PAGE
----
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The Murder of Palestinian Human Rights Activist that Didn’t Make the News

El asesinato de activista de derechos humanos palestino que no fue noticia

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It has been more than a year since June 20, 2021, when Nizar Banat, a Palestinian human rights activist from the West Bank was beaten to death by Palestinian Authority (PA) policemen. A year in which Banat’s murder and his denunciations of PA corruption did not make international headlines. Nor was it news that because of Banat’s murder, Palestinian protests broke out in Ramallah against the government of Mahmoud Abbas and PA police brutally repressed the demonstrators and imprisoned those they arrested.

Despite the fact that foreign journalists covering the Israeli-Palestinian conflict know that a leading Palestinian human rights activist was beaten to death by Palestinian police officers, they preferred to “look the other way” in the face of Banat’s murder.

The Biden administration also chose to “look the other way,” as Banat’s murder was not on the agenda of the meeting between Biden and PA President Mahmoud Abbas on July 15 in Bethlehem, even though asking Abbas for explanations about the release of the 14 PA officials accused of Banat’s abduction and murder would have improved Biden’s battered image somewhat.

The head of the Independent Commission for Human Rights (PICHR) office in the southern West Bank, Farid al-Atrash, recalled that before the murder Banat’s wife and children had already been shot, without anyone being arrested for it, and that Banat claimed that “he was being persecuted.” PICHR revealed in a statement that the order for the release of the accused officers was issued by the Palestinian Authority military prosecutor, and called “on the Palestinian judicial authority to speed up the trial of the defendants and ensure justice for Nizar Banat, his family, and friends.”

International journalists too “looked the other way” during the Palestinian protests against the release of the PA officers who allegedly murdered Banat and did not consider as news the PA crackdown on Palestinians who protested again in Ramallah to demand justice for Banat’s murder. They preferred not to listen to the brother of the murdered human rights activist when he claimed that it was Abbas who gave the order to release the alleged murderers.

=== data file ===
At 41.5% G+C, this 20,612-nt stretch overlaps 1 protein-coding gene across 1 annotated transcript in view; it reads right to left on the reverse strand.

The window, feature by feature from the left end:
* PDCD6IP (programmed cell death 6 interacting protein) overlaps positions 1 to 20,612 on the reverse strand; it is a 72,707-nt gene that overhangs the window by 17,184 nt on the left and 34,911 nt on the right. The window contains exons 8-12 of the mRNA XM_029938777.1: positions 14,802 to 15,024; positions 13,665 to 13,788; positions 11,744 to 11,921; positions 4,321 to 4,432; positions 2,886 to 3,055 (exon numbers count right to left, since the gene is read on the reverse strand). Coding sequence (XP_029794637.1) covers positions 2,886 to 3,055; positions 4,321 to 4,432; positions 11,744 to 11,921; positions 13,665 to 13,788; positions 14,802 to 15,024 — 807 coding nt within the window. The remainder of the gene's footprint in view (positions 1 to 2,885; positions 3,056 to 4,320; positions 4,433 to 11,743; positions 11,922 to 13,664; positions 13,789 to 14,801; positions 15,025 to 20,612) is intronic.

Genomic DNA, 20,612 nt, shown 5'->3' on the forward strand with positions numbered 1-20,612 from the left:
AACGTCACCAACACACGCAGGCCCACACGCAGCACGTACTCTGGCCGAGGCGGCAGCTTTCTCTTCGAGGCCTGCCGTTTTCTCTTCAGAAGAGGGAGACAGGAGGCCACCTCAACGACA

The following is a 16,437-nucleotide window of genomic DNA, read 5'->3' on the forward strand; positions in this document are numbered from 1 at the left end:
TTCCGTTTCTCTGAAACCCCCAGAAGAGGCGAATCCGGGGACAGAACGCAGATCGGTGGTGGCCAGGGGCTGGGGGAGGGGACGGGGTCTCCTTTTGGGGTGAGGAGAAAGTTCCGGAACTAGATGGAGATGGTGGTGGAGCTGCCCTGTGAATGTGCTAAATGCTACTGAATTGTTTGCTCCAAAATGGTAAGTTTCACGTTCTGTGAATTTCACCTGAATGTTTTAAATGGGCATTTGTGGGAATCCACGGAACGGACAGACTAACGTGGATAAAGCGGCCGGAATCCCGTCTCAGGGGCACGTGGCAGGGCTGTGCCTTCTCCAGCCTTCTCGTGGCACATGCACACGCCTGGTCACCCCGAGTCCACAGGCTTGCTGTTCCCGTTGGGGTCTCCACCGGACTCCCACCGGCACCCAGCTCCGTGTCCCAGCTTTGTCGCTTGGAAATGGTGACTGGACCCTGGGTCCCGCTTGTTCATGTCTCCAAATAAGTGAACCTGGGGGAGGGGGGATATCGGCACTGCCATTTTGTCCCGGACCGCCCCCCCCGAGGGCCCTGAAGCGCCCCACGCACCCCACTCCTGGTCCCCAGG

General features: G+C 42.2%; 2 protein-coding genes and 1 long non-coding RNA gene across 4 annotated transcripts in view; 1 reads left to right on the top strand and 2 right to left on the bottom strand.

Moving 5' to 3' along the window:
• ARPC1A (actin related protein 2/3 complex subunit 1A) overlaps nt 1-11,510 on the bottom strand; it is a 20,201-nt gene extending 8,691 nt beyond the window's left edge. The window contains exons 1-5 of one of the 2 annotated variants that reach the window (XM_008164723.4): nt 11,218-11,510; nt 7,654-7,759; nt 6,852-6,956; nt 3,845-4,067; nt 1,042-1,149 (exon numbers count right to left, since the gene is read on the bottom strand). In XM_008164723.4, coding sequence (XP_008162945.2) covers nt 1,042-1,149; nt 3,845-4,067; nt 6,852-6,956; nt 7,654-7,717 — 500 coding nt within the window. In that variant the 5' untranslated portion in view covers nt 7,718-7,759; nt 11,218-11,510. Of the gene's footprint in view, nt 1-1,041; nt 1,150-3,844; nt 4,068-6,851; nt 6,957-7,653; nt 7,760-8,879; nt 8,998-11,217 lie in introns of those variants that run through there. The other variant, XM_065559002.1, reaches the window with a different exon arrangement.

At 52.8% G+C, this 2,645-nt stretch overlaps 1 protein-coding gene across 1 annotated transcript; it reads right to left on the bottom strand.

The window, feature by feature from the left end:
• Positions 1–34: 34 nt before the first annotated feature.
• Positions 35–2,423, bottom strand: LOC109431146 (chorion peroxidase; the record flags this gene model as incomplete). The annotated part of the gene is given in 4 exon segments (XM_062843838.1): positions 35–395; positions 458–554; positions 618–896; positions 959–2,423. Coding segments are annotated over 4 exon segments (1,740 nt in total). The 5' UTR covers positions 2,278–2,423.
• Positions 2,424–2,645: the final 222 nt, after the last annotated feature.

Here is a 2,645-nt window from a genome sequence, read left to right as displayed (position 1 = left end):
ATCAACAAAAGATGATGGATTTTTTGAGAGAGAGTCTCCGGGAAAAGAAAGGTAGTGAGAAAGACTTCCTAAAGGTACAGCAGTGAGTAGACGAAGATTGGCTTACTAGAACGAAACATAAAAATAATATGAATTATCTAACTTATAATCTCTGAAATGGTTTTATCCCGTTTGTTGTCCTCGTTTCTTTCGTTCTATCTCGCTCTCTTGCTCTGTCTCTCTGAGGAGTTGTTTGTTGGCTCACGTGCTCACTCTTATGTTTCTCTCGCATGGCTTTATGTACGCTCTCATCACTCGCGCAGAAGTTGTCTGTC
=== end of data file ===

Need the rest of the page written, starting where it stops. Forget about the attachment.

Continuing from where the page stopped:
Unbeknownst to the international press, Amnesty International claimed in a recent statement that, “Justice remains elusive one year after the death of Nizar Banat, a Palestinian activist who died shortly after being arrested and brutally assaulted by Palestinian security forces in June 2021.”

Heba Morayef, Amnesty International’s regional director for the Middle East and North Africa said that “a flawed military trial of 14 low-ranking security officers will not bring justice” and added that there was “a need for a civilian trial following international standards, not just a smokescreen to protect those at the top. It is essential that the people who gave orders to arrest Nizar Banat without legal reason and who oversaw the assault also be imprisoned.”

The same international press that turned a blind eye to Banat’s murder and the PA’s repression of Palestinians demanding justice for him launched an international campaign —led by the New York Times, the Washington Post, CNN, and the Associated Press— blamed Israel for the murder of Palestinian journalist Abu Akleh while covering armed clashes in the West Bank between the Israeli army and Tehran-funded Palestinian Islamic Jihad terrorists. Akleh was tragically caught in the crossfire, neither the military nor the terrorists were shooting at her. Banat was kidnapped and beaten to death by Abbas’ government police, not Israel’s, which is why the international press of the anti-Semitic left “looked the other way.”

Guillermo Rodríguez is a professor of Political Economy in the extension area of the Faculty of Economic and Administrative Sciences at Universidad Monteávila, in Caracas. A researcher at the Juan de Mariana Center and author of several books // Guillermo es profesor de Economía Política en el área de extensión de la Facultad de Ciencias Económicas y Administrativas de la Universidad Monteávila, en Caracas, investigador en el Centro Juan de Mariana y autor de varios libros

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